Johnston v. Stephenson

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Johnston v. Stephenson
1997 WY 70
938 P.2d 861
Case Number: 96-279
Decided: 06/06/1997
Supreme Court of Wyoming

H.R. JOHNSTON,

Appellant(Defendant),

v.

WILLIAM J. STEPHENSON,

Appellee(Plaintiff).

Appeal from the District Court, Converse County

The Honorable Barton R. Voigt, Judge

Representing Appellant:

H.R. Johnston, Pro Se.

Representing Appellee:

Todd Hambrick of Krampner, Fuller & Hambrick, Casper.

Before TAYLOR, C.J., and THOMAS, MACY, GOLDEN and LEHMAN, JJ.

MACY, Justice.

[¶1]      Appellant H.R. Johnston appeals from the judgment which awarded attorney's fees to Appellee William J. Stephenson.

[¶2]      We affirm.

ISSUES

[¶3]      Johnston presents the following issues for our review:

A. Did the District Court Judge abuse his discretion in awarding attorney fees to Appellee without evidence in the record of the reasonableness of the fees?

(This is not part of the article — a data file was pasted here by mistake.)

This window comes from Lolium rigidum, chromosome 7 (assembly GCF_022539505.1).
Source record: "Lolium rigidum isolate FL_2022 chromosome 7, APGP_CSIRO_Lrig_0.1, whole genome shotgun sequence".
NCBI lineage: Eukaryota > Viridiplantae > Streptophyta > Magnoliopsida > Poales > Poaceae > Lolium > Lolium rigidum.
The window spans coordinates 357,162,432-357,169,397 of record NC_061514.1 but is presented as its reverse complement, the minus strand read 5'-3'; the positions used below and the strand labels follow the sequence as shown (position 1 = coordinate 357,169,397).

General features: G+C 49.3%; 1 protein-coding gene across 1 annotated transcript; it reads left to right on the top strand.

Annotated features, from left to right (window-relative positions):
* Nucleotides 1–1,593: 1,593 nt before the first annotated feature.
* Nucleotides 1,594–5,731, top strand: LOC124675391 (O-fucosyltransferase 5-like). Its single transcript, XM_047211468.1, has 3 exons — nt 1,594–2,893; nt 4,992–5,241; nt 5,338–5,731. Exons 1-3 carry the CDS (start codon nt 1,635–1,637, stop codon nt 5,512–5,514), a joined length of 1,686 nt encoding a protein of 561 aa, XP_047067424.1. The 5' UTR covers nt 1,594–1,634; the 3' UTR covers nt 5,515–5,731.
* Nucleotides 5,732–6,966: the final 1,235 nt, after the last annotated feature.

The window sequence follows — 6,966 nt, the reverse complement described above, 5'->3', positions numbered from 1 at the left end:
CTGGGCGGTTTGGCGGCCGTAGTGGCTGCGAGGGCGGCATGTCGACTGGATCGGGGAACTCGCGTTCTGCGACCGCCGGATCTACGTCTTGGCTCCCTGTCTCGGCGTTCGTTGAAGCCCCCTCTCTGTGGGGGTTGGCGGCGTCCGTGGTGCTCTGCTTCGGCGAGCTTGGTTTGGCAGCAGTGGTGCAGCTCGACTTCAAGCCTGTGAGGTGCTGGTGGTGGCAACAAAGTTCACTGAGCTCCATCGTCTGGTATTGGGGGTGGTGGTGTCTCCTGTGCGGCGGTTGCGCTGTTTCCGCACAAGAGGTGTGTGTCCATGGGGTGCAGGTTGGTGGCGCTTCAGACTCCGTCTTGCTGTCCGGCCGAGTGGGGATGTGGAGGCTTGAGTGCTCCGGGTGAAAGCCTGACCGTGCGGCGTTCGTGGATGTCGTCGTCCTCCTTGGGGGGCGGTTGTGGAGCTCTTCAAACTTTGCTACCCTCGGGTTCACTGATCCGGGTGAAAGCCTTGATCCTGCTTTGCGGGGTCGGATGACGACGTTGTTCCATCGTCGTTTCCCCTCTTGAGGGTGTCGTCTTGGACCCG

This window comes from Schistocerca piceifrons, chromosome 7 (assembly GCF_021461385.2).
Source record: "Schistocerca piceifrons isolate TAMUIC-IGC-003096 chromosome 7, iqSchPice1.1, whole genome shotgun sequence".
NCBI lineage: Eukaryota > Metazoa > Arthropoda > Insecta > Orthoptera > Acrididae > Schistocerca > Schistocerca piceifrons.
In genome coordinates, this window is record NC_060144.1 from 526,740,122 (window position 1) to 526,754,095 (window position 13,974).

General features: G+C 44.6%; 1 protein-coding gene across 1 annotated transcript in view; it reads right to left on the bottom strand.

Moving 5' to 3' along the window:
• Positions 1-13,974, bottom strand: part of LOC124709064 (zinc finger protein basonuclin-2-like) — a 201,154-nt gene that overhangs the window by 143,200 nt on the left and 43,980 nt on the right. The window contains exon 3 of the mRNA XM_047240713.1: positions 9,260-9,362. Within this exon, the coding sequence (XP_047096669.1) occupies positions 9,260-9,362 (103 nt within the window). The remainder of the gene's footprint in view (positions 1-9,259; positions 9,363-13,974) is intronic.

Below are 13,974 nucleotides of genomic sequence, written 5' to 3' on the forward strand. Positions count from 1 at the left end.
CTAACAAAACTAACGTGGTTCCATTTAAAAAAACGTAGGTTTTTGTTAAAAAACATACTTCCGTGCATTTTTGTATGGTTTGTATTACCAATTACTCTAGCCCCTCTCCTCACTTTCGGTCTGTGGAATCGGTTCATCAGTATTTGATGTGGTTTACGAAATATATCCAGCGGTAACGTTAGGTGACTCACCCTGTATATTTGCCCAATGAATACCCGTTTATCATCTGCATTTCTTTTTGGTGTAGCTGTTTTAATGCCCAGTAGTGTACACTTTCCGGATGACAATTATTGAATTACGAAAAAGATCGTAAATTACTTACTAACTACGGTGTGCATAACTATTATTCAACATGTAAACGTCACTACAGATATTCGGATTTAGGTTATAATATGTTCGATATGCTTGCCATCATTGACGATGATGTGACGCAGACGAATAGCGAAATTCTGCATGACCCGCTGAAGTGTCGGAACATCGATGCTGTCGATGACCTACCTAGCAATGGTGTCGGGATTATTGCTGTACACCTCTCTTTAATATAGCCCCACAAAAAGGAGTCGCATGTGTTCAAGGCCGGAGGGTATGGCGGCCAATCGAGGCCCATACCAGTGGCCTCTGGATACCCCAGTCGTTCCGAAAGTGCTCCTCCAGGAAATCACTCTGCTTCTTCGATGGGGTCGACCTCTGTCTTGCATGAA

B. Has Appellee forfeited his right to attorney fees by failing to present evidence as to the reasonableness of attorney fees after having been given the opportunity to do so?

 

FACTS

[¶4]      On April 8, 1995, Johnston executed a noninterest bearing promissory note which was payable to Stephenson in the principal amount of $40,000. The promissory note provided that Johnston would pay "all costs and expenses of collection, including reasonable attorney's fees" in the event that he defaulted on the note. Johnston paid $25,000 pursuant to the terms of the promissory note, but he failed to make the last payment of $15,000 which was due on March 1, 1996.